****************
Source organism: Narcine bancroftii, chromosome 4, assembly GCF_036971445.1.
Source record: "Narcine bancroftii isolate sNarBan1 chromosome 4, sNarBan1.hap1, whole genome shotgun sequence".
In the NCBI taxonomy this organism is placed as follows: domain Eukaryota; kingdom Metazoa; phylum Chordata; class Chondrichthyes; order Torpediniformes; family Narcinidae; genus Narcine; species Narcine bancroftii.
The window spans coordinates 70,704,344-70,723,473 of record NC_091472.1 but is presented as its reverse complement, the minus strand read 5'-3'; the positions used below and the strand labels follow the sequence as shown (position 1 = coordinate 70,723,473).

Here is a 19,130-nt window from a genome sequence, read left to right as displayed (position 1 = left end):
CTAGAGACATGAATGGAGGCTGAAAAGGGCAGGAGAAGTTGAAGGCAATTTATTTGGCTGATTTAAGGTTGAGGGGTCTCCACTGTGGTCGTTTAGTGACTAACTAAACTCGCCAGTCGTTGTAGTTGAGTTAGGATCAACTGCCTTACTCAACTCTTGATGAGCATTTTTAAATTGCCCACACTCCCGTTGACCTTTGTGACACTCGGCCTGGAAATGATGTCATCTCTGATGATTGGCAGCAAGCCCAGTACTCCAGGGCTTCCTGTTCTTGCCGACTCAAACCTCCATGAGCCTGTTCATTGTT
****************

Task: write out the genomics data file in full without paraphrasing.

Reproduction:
Source organism: Narcine bancroftii, chromosome 4, assembly GCF_036971445.1.
Source record: "Narcine bancroftii isolate sNarBan1 chromosome 4, sNarBan1.hap1, whole genome shotgun sequence".
In the NCBI taxonomy this organism is placed as follows: domain Eukaryota; kingdom Metazoa; phylum Chordata; class Chondrichthyes; order Torpediniformes; family Narcinidae; genus Narcine; species Narcine bancroftii.
The window spans coordinates 70,704,344-70,723,473 of record NC_091472.1 but is presented as its reverse complement, the minus strand read 5'-3'; the positions used below and the strand labels follow the sequence as shown (position 1 = coordinate 70,723,473).

Here is a 19,130-nt window from a genome sequence, read left to right as displayed (position 1 = left end):
CTAGAGACATGAATGGAGGCTGAAAAGGGCAGGAGAAGTTGAAGGCAATTTATTTGGCTGATTTAAGGTTGAGGGGTCTCCACTGTGGTCGTTTAGTGACTAACTAAACTCGCCAGTCGTTGTAGTTGAGTTAGGATCAACTGCCTTACTCAACTCTTGATGAGCATTTTTAAATTGCCCACACTCCCGTTGACCTTTGTGACACTCGGCCTGGAAATGATGTCATCTCTGATGATTGGCAGCAAGCCCAGTACTCCAGGGCTTCCTGTTCTTGCCGACTCAAACCTCCATGAGCCTGTTCATTGTT